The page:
Are you ready for some changes?

Americans take their football seriously.  Maybe not quite as seriously as some Europeans take their football (which we refers to as soccer) – after all, fist-fights and knife fights between fans of rival teams are not too uncommon in Europe, but are somewhat rare here in America. Still, Americans can get worked up over football faster than they can most other things.  During the recent NFL referee strike, few things angered fans more than a series of missed calls, controversial calls, and downright wrong calls. The situation, most fans felt, was freaking intolerable:  they demanded action, they demanded change, they demanded the NFL get off it’s collective ass and sort things out with the real refs – stat!

And, by God, the NFL did exactly that! Faced with massive displeasure from the fans, a bargain was struck, and the real refs are back, as of tonight!  Well-done, America!

So why the hell can’t we do the same thing with Congress? Those people work for us. We pay their salaries. We are directly responsible for putting them in office. We have the power to remove them from office. Someone once said It’s within our power to depose the government – legally, and without blood-shed – every two years, when we go to the polls to hire or fire Congressmen and Senators. We have the power to get rid of jerks who line their pockets at our expense, we can get rid of creeps who want to ram their religious ideas down are throats, and ass-holes who want to limit what women can do with their own bodies, and homophobes who want to regulate who can and can’t be married, and rich men who burden already struggling people with taxes, while giving break after break after break to already wealthy companies …

But we haven’t done any of that. Not any of it at all. We sit and watch important pieces of legislation be stuck in a drawer until after the election, so that our representatives don’t have to go on the record when they’re under the most intense scrutiny.  Four years after sweeping Health care reform, most of us still can’t afford to get sick – the deductible on my insurance is $1000, almost double what it was 4 years back, because the Health Insurers, sensing that they were about to loose money, jacked their profits through the roof – and we, who are being screwed sans lubricant, haven’t demanded immediate action to fix it!

My room-mate is a college student. She comes from a poor family, has no money of her own, and works a part-time job with no health benefits.  She recently took a pretty serious blow to the noggin, has been experiencing bouts of dizziness and nausea ever since, and her doctor has scheduled her for a CT in a few days … we’ll table, for now, that fact that she might have traumatic brain injury, but can’t get a diagnostic procedure, or a treatment, for several days.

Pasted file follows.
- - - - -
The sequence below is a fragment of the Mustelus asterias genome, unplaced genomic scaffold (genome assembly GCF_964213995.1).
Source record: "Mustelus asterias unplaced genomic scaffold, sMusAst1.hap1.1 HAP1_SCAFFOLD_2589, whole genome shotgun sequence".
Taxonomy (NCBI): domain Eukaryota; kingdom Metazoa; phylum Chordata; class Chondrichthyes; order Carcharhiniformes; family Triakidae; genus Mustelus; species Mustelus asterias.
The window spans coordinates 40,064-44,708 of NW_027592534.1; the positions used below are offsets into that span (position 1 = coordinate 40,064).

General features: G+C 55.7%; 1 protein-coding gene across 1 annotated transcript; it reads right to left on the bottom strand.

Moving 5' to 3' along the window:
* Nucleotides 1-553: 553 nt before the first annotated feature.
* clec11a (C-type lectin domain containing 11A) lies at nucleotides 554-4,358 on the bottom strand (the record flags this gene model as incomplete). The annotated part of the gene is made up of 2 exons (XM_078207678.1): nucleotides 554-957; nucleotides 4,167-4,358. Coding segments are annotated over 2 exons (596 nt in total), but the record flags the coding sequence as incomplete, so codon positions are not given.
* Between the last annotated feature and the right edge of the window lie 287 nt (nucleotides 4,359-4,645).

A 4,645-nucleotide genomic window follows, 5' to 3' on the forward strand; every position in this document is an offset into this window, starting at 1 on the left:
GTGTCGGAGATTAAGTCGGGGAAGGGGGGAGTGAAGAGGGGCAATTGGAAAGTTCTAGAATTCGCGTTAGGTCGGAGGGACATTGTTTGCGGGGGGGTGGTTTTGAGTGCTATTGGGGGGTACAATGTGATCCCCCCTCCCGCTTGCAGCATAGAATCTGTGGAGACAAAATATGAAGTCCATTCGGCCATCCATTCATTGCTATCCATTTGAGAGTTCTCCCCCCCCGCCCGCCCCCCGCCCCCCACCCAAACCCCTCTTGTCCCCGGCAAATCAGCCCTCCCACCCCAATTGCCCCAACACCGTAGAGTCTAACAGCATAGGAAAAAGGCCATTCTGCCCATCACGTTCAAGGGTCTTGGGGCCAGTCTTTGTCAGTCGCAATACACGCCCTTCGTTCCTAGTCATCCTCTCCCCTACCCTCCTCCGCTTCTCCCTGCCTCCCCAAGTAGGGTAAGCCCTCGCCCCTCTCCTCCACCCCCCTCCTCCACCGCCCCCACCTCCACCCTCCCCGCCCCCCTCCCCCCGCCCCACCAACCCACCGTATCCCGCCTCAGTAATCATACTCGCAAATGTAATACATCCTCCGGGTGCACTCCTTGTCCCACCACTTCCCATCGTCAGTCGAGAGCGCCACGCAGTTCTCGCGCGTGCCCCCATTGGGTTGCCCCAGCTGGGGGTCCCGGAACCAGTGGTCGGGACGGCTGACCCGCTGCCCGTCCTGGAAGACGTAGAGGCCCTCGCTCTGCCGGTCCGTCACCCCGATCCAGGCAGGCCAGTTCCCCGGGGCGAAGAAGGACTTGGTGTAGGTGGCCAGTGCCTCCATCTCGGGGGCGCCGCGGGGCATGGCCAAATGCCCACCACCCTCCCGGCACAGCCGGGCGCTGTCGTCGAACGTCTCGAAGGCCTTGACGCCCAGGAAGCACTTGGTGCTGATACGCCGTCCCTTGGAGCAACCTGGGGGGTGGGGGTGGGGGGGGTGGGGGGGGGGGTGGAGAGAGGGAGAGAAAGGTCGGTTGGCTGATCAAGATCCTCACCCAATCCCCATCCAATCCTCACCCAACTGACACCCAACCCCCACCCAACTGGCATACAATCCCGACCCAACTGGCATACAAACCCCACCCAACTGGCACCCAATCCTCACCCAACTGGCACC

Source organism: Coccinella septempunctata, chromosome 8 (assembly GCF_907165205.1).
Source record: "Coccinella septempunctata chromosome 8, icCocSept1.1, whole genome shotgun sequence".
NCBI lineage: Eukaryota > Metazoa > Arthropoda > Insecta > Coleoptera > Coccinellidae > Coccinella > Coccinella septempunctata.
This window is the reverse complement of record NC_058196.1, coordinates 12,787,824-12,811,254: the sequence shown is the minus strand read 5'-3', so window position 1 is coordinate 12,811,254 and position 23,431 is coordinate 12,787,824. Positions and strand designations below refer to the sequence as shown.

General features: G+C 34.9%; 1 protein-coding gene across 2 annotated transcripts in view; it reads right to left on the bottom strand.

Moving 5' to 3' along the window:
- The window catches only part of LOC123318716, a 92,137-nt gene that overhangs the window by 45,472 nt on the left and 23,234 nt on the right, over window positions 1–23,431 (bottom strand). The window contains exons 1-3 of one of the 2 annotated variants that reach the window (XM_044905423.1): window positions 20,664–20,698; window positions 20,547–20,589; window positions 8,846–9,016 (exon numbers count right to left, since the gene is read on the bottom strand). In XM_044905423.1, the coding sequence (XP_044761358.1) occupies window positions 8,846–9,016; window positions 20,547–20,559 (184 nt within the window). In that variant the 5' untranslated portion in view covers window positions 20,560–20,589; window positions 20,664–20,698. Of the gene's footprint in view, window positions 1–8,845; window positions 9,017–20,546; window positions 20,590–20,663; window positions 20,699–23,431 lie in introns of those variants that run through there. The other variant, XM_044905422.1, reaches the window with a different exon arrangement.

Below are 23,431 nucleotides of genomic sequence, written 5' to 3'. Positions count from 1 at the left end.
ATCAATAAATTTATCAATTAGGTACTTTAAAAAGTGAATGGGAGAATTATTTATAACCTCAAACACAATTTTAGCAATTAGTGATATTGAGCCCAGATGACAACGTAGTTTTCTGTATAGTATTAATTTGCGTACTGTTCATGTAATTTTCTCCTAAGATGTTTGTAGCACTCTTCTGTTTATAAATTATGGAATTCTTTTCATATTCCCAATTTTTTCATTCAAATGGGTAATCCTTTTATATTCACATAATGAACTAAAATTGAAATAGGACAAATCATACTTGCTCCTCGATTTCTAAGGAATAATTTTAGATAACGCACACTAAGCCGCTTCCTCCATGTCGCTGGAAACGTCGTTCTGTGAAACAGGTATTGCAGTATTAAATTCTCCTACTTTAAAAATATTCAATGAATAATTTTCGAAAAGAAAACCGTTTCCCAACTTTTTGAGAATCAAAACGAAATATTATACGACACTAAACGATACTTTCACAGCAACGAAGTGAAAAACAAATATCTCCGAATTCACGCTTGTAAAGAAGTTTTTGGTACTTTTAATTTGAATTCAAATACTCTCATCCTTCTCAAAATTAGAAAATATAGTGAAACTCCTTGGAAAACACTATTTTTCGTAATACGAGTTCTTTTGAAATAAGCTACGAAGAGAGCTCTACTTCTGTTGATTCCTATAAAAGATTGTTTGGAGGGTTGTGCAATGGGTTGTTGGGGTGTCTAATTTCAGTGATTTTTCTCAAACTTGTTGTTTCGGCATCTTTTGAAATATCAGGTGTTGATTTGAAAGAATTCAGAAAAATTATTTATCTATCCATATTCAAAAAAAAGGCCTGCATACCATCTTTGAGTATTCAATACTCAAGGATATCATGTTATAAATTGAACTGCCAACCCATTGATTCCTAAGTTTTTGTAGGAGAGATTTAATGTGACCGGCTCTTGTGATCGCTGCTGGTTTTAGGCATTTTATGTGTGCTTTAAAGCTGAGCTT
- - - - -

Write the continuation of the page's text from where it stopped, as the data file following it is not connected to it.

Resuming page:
She can’t afford it. I can’t afford it. I called the diagnostic center and asked what would be the cash cost of a simple, non-ccontrast, CT of the head and neck …

$1,687 for the neck. $1,763 for the head. Plus the cost of having the films examined by a radiologist AND the cost of the return visit to her doctor, so he can give us his take on the radiologists take. Then the cost of any treatment he considers necessary, and any drugs he prescribes, on top of the pile of drugs she needs to keep her mood disorder in check.

She’s not unique:  there are scores of millions of Americans who could match her story, with an even worse one!

A couple of years ago, during a routine visit to my Doctor, he mentioned that I probably had sleep apnea, and it was making things tough on my other health conditions. I told him I was aware of this, as several other doctors had told me, at one time or another, that I had sleep apnea.  He sent me to a sleep clinic to confirm the diagnosis.  I went in, let them wire my bald head up, climbed in bed, and absolutely couldn’t sleep. Eventually, I dozed fitfully for long enough that the technician could confirm, that, yes, I do in fact, have sleep apnea. The charts were clear. A combination of Central and Obstructive sleep apnea, in fact. The next night I came in, absolutely knocked-out with exhaustion, and let them wire me up again, and put a BiPAP mask on my face. Couldn’t sleep. The changed the settings, and I could breathe easier, but couldn’t sleep.

Eventually, they said they’d collected enough data, and I could go home and sleep for the rest of the night.

In a few days I got the bill:  well over $3,000, and the Bi-PAP machine they prescribed was another $1,500.  I spent $3000 to prove I had a condition that I already freaking knew I had and having spent that much to prove  I had the condition I freaking couldn’t afford the treatment for the condition!

A day or two after Christmas that year, one of the sleep lab techs called me and pointed out that I hadn’t bought the machine that was required to treat my apnea. He pointed out that the deductible on my insurance would go up to $1000 on January 1st, and if I could buy the thing now, having already met my deductible, it would only be, hmmm, about $600, as opposed to the $1000 I’d be out of pocket if I waited …

I thanked him for his concern, and told him I couldn’t afford $600 now, or $1000 later, to buy a machine that I was certain I couldn’t sleep with, in any case. “But Sir, this condition can damage the heart over time,” he pointed out.

I replied that, yes, I might have heart troubles later, but I’d likely die of stress trying to pay for the thing, and would certainly die of sleep deprivation if I actually bought it and tried to use it!

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~ by dourscot on September 27, 2012.

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